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Good point on journalists and speaking fees. When I was NPR’s Ombudsman, a few years ago, I was approached by a speakers’ bureau. I was asked if I would speak to the annual general meeting of Raytheon, the defense contractor. The agent for the speakers’ bureau said I would be flown to Los Angeles (first class, of course), put up in a fancy hotel and paid $15,000 (“Please keep it short. No more than 15-20 minutes.”). The topic: “On Being a News Ombudsman.”
Of course I agreed to do it because I think the role of the ombuds is so critical to the well-being of journalism. But I told them that I wouldn’t take their money: I had a small budget for outreach and would book my own travel (economy fare), stay at a mid-range hotel (where NPR gets a reduced corporate rate) and I would not take the speaking fee, but I would do it pro bono. The agency withdrew the offer (probably because they wouldn’t get a commission) and I never heard from them, or Raytheon again.
I have received one letter of dissent, from Frederic Golden:
I’ve never quite understood the hullabaloo over speaking invitations to journalists. When I was writing about science and medicine for TIME, I often got asked to speak before groups involved with issues I was covering. Because these talks were frequently an hour or longer, required significant travel time and serious preparation, including a scripted speech, I naturally accepted remuneration for my effort. And why not? The speeches required research and thought and, let’s not forget, my connection with a national magazine was undoubtedly a valuable drawing card for the sponsors. The important question is: did these appearances skew my subsequent reporting or writing? Despite what Mr. Bradlee says, I don’t think so. Rather than corrupting, the contacts I made during these appearances often led to a fuller understanding and deeper insights into the subjects I was covering and, at least once or twice, a beat on upcoming news event. It doesn’t make sense to keep journalists in an isolation booth.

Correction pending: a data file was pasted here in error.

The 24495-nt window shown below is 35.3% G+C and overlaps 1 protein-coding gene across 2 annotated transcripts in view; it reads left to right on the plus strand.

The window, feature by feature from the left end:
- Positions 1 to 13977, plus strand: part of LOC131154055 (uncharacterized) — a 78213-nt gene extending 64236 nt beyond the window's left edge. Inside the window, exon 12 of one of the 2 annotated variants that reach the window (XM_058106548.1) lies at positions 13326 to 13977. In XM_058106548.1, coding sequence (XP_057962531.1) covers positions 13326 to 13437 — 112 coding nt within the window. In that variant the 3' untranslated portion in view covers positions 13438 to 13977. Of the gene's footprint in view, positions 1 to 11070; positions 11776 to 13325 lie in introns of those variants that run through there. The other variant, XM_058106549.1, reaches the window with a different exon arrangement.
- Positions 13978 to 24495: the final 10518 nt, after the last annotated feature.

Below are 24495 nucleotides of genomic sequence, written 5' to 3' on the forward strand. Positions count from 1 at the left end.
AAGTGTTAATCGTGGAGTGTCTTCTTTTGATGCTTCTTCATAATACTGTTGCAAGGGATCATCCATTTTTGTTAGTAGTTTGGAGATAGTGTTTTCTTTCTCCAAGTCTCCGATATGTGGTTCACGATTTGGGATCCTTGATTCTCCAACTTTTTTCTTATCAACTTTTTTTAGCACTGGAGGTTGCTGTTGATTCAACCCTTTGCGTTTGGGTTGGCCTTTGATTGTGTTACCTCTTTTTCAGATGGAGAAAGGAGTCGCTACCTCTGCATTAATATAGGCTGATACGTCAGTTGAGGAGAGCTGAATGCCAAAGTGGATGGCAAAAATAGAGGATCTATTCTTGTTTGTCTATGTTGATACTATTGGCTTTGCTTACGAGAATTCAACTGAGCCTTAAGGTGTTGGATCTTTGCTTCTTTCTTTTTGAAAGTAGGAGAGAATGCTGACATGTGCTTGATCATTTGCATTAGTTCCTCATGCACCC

More from Ken Silverstein:
Perspective — October 23, 2013, 8:00 am
How pro-oil Louisiana politicians have shaped American environmental policy
Postcard — October 16, 2013, 8:00 am
A trip to one of the properties at issue in Louisiana’s oil-pollution lawsuits
Acres of hemp grown by “patriotic‚” U.S. farmers in 1942 at the behest of the U.S. government:
A study suggested that the health effects of exposure to nuclear radiation at Chernobyl were no worse than ill health resulting from smoking and normal urban air pollution.
Greenpeace apologized after activists accidentally defaced the site of Peru’s 2,000-year-old Nazca Lines when they unfurled cloth letters reading “time for change” near the ancient sand drawings. “We fully understand,” the group wrote in a statement, “that this looks bad.”
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